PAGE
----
Three polls: Senate race still dead heat; Western Wisconsin: New gas pipeline considered to serve frac sand mines; more briefsWisconsin News
Three new polls released Thursday show that Wisconsin’s U.S. Senate race has returned to being a dead heat.
Three new polls released Thursday show that Wisconsin’s U.S. Senate race has returned to being a dead heat.
A poll of 750 likely voters by Rasmussen Reports shows that Republican Tommy Thompson leads Democrat Tammy Baldwin 48% to 47%. An NBC News-Wall Street Journal-Marist College poll of over 1,000 voters also shows a 48-47 margin – but for Baldwin. And a Saint Norbert College survey of 402 adults gives Thompson a 46-43 edge. All three results were within the margins of error.
A Marquette Law School poll released Wednesday had Baldwin with a definitive 47-43 lead. It showed greater support from independents plus a majority of early voters.
Meanwhile, the candidates are putting on the miles as they make their last minute pitches around the state.
Baldwin has been speaking at appearances by her fellow Democrats at the top of the ticket. She appeared at President Obama’s rally in Green Bay Thursday and will be with Vice President Joe Biden today in Beloit and Superior.
Baldwin continued to blast Thompson and Republican Mitt Romney for paying lower tax rates than most middle class workers.
Thompson campaigned in the Milwaukee area. Instead of attacking Baldwin, the former governor vowed to improve the tax climate so companies don’t have to be skittish about creating jobs. Thompson plans a 10-city tour of Wisconsin over the next three days.
Western Wisconsin: New gas pipeline considered to serve frac sand mines
The state’s largest natural gas utility is considering a new pipeline in western Wisconsin to provide fuel to a growing number of plants that make frac sand.
In a conference call with analysts this week, Wisconsin Energy CEO Gale Klappa said at least dozen frac sand mining companies have asked We Energies to consider providing them service.
Klappa said the utility is starting to check out possible routes between Tomah and Eau Claire County for a natural gas pipeline. He said the company expects to apply to state utility regulators next year for a project that may cost around $150 million.
Jennie-O driver arrested in hit-and-run accident that injured family of five
The Barron County Sheriff’s Department reports an arrest has been made in the hit-and-run accident last night near Chetek which left five people hospitalized.
They say they have taken the driver of the pickup which crashed into the buggy into custody. The accident happened about 9:30 p.m. Brian Holst, 40, was arrested earlier today.
Authorities say they got a tip this morning that the vehicle involved in the accident might have been a Jennie-O Turkey company truck. Holst was the truck’s driver.
He was interviewed at the sheriff’s department and confessed to hitting the buggy and leaving the scene of the accident. Holst is expected to face felony charges.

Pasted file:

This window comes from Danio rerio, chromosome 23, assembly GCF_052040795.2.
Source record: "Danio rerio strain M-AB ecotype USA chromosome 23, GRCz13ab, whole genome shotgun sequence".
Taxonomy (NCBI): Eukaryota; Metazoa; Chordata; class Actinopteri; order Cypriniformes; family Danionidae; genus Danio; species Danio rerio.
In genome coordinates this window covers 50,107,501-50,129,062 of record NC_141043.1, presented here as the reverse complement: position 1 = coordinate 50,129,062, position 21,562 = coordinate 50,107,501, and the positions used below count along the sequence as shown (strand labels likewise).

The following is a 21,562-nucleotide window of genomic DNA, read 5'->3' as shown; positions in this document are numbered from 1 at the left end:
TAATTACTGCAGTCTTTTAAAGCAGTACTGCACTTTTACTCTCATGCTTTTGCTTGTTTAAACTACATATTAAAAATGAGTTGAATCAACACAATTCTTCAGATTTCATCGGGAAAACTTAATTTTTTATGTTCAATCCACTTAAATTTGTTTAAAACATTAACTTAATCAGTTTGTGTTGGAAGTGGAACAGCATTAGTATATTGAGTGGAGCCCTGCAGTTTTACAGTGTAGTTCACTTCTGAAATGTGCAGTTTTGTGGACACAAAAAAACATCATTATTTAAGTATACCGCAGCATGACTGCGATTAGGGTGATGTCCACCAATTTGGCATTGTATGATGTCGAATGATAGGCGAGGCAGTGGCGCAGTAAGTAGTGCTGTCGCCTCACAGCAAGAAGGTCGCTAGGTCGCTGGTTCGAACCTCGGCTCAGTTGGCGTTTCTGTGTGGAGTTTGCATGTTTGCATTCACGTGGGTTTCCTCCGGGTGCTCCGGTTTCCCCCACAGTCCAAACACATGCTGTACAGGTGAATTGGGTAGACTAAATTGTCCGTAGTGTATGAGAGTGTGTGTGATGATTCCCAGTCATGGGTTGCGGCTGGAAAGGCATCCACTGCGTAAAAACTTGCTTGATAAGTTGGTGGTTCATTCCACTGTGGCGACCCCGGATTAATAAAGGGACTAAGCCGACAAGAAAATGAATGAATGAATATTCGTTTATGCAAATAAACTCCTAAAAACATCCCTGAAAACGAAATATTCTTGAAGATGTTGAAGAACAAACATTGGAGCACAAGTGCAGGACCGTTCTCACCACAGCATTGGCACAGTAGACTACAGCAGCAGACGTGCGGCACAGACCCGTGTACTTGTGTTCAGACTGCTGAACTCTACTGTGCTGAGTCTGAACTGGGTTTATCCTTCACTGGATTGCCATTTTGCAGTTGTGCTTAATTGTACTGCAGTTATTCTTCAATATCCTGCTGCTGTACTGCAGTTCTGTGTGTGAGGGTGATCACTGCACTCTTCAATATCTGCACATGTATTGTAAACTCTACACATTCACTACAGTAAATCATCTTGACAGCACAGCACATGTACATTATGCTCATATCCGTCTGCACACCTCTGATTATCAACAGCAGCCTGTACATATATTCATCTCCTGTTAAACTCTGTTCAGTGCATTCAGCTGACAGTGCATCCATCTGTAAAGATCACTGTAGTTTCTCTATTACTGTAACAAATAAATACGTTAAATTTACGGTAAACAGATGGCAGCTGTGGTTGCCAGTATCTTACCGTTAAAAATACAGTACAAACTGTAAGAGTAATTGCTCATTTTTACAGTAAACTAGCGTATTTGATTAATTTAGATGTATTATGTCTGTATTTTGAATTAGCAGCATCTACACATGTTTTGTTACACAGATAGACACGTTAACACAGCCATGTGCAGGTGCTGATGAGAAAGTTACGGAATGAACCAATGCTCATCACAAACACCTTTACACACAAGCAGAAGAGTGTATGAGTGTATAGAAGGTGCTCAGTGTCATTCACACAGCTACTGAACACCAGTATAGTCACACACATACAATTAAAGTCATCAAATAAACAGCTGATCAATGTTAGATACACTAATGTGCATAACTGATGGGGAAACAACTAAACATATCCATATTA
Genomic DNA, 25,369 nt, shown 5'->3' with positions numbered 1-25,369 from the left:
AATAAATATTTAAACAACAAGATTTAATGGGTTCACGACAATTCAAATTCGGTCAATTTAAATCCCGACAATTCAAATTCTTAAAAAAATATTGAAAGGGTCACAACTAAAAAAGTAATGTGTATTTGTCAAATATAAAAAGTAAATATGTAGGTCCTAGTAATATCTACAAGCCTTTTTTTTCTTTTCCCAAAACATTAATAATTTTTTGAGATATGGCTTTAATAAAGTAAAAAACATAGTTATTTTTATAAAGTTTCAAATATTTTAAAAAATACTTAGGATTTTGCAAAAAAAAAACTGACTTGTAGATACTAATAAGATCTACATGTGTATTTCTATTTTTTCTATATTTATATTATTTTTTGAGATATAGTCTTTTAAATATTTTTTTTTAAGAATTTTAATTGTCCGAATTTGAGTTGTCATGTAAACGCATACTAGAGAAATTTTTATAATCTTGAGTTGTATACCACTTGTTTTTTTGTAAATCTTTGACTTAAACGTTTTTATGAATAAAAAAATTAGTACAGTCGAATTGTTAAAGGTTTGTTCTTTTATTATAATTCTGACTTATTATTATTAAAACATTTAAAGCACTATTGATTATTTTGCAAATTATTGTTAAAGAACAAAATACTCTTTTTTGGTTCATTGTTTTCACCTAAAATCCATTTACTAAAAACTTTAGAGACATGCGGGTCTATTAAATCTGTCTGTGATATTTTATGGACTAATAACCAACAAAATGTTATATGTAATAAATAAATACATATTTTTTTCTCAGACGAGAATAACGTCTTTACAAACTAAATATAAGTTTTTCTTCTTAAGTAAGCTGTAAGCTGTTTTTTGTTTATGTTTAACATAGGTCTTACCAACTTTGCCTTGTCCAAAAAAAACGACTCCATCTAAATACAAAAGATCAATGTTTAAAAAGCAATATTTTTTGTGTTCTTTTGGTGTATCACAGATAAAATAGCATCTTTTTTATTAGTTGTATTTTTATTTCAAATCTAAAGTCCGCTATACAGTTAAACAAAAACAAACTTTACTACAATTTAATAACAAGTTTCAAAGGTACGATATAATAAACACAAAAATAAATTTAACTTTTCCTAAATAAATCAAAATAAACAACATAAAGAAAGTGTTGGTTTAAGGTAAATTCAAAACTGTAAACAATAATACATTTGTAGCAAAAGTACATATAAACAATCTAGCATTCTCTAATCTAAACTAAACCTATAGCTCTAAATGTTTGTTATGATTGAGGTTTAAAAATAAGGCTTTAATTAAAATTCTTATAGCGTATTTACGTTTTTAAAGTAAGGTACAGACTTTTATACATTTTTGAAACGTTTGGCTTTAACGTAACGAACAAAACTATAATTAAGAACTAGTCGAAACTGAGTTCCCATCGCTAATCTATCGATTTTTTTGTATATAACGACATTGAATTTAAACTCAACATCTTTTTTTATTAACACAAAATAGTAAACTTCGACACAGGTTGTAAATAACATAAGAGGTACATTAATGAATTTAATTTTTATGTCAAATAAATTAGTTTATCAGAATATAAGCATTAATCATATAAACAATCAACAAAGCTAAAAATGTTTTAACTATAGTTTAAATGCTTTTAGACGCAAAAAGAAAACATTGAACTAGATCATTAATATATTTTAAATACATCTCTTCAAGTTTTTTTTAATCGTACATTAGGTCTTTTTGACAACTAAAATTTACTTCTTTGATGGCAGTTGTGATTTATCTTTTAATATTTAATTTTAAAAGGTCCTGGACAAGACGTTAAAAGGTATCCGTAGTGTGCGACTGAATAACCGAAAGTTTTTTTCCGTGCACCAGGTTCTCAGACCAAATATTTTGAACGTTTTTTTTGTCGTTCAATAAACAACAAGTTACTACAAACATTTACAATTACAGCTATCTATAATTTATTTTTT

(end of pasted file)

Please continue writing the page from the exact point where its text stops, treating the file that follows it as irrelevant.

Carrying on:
The occupants of the buggy were Felty and Lorene Lambright and their three children, Marilyn, Amanda and Luella. At least one of the injuries was serious.
Local lawmakers defend Brown Deer police following spa shooting incident
The two state legislators who represent Brown Deer say 12 of their colleagues were out of line for criticizing the way village police treated Brookfield spa murderer Radcliffe Haughton.
The 12 lawmakers, led by Madison Assembly Democrat Terese Berceau, demanded a state investigation. They accused Brown Deer Police of violating a state law that requires an arrest during domestic abuse calls. They said Haughton should have been arrested for at least two previous incidents, including a standoff in which he apparently pointed a gun at his wife.
The legislators also took Brown Deer’s police chief to task for blaming the killer’s wife for not being cooperative enough with officers.
Assembly Republican Dan Knodl, who represents Brown Deer, called the letter from the 12 lawmakers inappropriate, especially while Haughton’s murder victims are still grieving.
Senate Republican Alberta Darling said she wants to get to the bottom of the matter, but she called her colleagues’ letter a “knee-jerk” reaction.
Knodl said Brown Deer officials are discussing the matter internally, and he expects action. The police chief has asked the state Department of Justice for extra training for domestic abuse cases. Gov. Scott Walker has called for a general review of the state’s abuse laws.
Employers warn of ‘personal consequences’ of Obama re-election
At least three employers in southeast Wisconsin have told workers they might lose some of their benefits if Republican Mitt Romney is not elected president on Tuesday.
A lawsuit has been filed against Rite-Hite of Milwaukee after its founder told employees to understand the “personal consequences” if President Obama is re-elected and raises taxes.
Now, the Journal Sentinel says Milwaukee’s Land Title Services has told its employees it would end pay raises adopted in January if its gets squeezed by higher taxes.
And Jockey International of Kenosha admits telling workers that the Obama health reforms would “further challenge companies such as Jockey to continue to offer affordable medical coverage plans.”
Citizen Action of Wisconsin has filed suit against Rite-Hite’s owner, saying he broke a state law against bosses making any comments that can be construed as threats if employees don’t vote a certain way.
Rite-Hite has not commented.
National media reports say the U.S. Supreme Court’s “Citizens United” decision has given employers more power to discuss election consequences with their workers.
UW-Madison political scientist Ken Mayer said the Rite-Hite case does not appear to break state law. But he can’t blame employees for getting nervous when they’re told such things. He says he’s seeing nothing close to coercion, which he says would be a serious crime.